Despite findings and forecasts that the Millennial generation (people born between 1980 and the early 2000s) isn’t interested in owning cars, opting instead for car sharing services such as Getaround and Zipcar, car sales are up.
While Zipcar rents out a centrally owned fleet of vehicles, companies like Getaround rely on people renting out their cars to complete strangers. Research shows that 1 shared vehicle used regularly over the course of a week eliminates the need for as many as 15 privately owned cars.
When car sharing entered the scene, online writers were forecasting huge dips in new car sales and proportional economic downturns. Figures from 2014 show that around 1.3 million people in the U.S. belong to some kind of car sharing program, up 34% from 2013. Understandably, the bulk of people who belong to car share programs are in large metropolitan areas, where it’s possible to get around without a car, it’s just not always convenient.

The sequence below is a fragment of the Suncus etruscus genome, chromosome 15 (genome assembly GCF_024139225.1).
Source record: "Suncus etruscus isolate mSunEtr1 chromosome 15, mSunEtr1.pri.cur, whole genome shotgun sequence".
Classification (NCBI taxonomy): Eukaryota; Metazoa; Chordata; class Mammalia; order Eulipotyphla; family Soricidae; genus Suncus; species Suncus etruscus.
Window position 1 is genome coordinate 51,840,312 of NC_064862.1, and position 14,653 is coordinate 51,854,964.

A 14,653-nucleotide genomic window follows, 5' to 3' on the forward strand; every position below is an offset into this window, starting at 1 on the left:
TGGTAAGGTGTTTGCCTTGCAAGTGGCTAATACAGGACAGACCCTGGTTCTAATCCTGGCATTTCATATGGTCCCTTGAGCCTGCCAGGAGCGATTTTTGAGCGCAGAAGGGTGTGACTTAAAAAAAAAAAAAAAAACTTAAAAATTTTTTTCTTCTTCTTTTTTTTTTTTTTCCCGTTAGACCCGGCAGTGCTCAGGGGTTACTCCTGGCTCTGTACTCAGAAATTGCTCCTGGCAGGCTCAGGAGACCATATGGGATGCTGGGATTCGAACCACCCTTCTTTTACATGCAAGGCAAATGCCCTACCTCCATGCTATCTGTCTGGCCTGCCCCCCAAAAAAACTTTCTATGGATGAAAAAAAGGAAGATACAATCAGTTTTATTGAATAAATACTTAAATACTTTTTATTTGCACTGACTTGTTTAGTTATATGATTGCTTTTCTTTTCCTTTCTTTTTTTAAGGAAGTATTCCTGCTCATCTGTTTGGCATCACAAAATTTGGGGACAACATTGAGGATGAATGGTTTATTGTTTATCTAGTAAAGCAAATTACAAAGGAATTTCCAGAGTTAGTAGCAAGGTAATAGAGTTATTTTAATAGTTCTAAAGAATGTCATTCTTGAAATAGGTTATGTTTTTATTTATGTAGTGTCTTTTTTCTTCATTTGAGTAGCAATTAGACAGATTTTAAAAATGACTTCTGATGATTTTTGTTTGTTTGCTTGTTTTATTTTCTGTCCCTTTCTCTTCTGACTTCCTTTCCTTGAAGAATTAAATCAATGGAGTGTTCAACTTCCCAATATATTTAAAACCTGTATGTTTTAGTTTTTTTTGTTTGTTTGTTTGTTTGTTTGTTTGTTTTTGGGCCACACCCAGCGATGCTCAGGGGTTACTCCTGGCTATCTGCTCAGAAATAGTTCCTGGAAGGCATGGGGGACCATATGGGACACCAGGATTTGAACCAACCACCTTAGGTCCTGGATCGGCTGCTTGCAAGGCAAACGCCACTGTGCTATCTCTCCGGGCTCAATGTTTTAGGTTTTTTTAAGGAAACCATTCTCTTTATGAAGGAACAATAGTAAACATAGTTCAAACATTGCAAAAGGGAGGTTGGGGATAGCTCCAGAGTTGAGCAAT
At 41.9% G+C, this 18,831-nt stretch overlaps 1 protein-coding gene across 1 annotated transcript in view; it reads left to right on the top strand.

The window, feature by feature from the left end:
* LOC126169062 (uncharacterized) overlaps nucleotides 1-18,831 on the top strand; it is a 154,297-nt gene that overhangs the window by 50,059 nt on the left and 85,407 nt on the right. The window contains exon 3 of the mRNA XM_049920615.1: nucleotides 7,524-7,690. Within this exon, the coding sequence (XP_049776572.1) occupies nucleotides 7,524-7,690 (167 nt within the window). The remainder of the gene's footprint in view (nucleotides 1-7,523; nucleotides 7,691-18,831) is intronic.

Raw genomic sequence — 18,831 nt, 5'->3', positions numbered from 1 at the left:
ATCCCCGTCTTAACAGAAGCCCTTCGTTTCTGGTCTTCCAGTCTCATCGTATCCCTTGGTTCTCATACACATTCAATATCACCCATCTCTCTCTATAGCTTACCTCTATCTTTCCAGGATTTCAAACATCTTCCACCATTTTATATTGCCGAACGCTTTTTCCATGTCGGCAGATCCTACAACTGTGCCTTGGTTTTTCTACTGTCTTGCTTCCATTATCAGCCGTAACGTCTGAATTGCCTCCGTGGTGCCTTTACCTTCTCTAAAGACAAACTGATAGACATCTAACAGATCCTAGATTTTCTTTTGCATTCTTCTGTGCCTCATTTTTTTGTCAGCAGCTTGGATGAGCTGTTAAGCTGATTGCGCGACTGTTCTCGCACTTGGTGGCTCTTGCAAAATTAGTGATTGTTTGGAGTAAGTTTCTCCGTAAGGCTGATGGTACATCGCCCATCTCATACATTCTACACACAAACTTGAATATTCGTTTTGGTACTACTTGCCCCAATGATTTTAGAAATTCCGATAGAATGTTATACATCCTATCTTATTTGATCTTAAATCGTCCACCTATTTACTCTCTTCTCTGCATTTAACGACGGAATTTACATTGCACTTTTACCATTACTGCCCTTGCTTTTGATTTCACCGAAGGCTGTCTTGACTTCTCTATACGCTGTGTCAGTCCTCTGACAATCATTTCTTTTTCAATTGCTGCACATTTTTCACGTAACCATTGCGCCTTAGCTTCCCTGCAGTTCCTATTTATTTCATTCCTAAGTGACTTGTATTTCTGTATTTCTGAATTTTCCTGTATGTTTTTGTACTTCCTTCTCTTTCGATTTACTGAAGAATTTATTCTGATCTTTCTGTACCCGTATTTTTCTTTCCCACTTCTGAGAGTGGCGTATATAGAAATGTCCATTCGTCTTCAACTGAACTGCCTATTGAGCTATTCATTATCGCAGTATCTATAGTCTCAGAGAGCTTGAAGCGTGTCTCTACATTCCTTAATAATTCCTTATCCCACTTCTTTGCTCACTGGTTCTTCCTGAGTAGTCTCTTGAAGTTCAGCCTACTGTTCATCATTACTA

It seems that the original assumption about Millennials is incorrect. In 2014, Millennials purchased about 27% of the new cars sold in the U.S., an increase of nearly 10% since 2010.
Millennials aren’t the only ones taking advantage of car sharing services, though. Around 15% of all Zipcar subscribers are over the age of 50, suggesting that older populations may be moving to or staying in urban areas during late working life and retirement.
Car sharing services are trying to persuade vehicle makers to embrace the 1-to-many concept of car ownership, but as long as new car sales stay strong, it seems unlikely that they’ll make any significant changes in the near future.